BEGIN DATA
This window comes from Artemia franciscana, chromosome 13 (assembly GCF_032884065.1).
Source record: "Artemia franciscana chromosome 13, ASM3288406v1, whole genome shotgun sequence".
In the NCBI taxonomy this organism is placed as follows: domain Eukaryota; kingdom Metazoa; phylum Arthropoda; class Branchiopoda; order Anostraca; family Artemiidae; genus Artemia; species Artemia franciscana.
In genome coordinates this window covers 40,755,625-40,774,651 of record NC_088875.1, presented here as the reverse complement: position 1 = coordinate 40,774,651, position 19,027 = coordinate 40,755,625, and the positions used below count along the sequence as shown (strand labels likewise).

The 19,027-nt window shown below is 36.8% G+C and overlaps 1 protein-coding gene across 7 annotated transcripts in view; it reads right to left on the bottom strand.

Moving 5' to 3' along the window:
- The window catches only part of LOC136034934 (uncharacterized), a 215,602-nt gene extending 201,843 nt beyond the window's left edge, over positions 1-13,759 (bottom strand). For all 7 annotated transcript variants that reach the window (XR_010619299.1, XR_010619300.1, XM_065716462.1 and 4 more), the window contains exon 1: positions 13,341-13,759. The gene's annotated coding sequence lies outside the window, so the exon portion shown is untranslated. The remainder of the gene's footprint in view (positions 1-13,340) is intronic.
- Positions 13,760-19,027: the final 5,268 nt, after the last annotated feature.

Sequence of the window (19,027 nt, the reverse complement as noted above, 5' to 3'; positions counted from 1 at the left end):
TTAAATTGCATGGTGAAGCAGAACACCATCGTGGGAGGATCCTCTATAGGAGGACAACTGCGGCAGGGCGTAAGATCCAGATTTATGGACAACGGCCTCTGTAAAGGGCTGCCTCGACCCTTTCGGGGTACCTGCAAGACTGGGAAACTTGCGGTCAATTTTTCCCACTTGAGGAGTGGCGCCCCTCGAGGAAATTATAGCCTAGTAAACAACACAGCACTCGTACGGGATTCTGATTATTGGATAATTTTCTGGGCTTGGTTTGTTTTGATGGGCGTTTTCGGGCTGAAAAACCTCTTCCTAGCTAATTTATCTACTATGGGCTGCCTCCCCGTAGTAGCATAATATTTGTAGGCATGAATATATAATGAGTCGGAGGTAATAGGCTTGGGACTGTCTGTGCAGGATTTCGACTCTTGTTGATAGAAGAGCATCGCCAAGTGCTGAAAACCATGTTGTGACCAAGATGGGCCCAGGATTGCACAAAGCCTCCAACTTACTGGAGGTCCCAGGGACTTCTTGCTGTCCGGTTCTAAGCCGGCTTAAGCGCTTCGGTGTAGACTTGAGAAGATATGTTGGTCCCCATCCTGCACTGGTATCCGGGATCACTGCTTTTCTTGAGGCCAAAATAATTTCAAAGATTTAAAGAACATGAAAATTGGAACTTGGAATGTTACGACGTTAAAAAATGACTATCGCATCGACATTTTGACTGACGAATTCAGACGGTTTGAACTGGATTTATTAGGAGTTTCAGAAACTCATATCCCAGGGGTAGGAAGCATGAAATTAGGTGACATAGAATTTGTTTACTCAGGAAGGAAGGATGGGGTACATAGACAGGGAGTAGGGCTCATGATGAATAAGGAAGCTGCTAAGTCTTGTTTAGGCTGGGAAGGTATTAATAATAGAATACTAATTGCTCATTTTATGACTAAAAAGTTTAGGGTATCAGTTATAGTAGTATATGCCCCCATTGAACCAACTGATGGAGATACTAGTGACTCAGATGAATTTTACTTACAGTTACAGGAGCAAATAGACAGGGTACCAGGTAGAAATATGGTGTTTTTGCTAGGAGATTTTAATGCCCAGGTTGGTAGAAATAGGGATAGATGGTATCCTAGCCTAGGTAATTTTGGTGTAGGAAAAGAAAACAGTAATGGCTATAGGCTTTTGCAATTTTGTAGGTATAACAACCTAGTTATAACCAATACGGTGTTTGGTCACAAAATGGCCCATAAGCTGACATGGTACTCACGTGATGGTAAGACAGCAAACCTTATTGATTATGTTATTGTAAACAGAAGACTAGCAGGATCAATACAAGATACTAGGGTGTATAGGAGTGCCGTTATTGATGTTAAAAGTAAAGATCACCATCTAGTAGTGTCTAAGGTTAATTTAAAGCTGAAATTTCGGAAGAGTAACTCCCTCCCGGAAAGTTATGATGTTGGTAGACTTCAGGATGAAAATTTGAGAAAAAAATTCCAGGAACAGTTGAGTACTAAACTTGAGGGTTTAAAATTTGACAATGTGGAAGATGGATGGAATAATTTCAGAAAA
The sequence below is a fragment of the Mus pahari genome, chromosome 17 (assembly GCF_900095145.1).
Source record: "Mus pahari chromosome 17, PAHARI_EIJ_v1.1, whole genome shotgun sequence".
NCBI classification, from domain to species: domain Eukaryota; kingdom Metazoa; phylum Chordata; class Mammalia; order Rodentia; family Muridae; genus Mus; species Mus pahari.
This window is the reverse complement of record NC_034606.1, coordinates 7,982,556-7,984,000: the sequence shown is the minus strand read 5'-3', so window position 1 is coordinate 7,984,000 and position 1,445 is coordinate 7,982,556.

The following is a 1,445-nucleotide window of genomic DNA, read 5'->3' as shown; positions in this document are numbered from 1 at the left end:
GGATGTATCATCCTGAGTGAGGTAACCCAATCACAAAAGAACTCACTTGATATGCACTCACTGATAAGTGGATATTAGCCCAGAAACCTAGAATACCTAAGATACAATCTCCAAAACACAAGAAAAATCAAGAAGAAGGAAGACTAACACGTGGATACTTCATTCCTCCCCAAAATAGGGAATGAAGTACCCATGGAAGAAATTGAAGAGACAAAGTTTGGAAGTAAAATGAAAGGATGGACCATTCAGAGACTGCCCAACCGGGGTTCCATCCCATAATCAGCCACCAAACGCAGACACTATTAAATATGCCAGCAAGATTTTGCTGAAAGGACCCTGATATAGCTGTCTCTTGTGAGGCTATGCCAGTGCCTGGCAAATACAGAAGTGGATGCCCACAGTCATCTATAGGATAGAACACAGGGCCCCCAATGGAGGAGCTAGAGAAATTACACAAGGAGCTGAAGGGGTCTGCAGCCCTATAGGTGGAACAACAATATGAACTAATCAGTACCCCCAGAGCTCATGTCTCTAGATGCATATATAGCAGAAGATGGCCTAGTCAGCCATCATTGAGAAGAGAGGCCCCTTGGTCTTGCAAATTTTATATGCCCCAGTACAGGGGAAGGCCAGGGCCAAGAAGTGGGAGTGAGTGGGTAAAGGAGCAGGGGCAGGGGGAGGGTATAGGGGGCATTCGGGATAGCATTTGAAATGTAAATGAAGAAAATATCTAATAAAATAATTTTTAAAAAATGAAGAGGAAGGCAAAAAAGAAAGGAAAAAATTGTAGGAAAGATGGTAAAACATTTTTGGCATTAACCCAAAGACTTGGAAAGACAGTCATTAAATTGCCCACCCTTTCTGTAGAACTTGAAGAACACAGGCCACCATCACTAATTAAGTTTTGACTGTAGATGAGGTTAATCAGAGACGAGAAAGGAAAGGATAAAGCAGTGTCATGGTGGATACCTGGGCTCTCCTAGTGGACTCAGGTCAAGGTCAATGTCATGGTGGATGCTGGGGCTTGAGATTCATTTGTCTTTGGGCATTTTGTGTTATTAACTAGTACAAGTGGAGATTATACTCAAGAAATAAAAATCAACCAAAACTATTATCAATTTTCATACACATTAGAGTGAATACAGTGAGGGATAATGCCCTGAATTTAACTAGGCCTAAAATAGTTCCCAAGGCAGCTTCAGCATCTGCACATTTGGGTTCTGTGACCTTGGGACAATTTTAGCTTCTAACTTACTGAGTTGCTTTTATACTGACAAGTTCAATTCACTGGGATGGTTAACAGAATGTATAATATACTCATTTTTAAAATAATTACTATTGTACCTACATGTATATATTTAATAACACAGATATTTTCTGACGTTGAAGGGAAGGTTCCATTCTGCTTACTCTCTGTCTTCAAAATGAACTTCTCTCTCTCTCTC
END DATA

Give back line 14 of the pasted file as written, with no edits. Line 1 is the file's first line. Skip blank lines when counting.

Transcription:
This window is the reverse complement of record NC_034606.1, coordinates 7,982,556-7,984,000: the sequence shown is the minus strand read 5'-3', so window position 1 is coordinate 7,984,000 and position 1,445 is coordinate 7,982,556.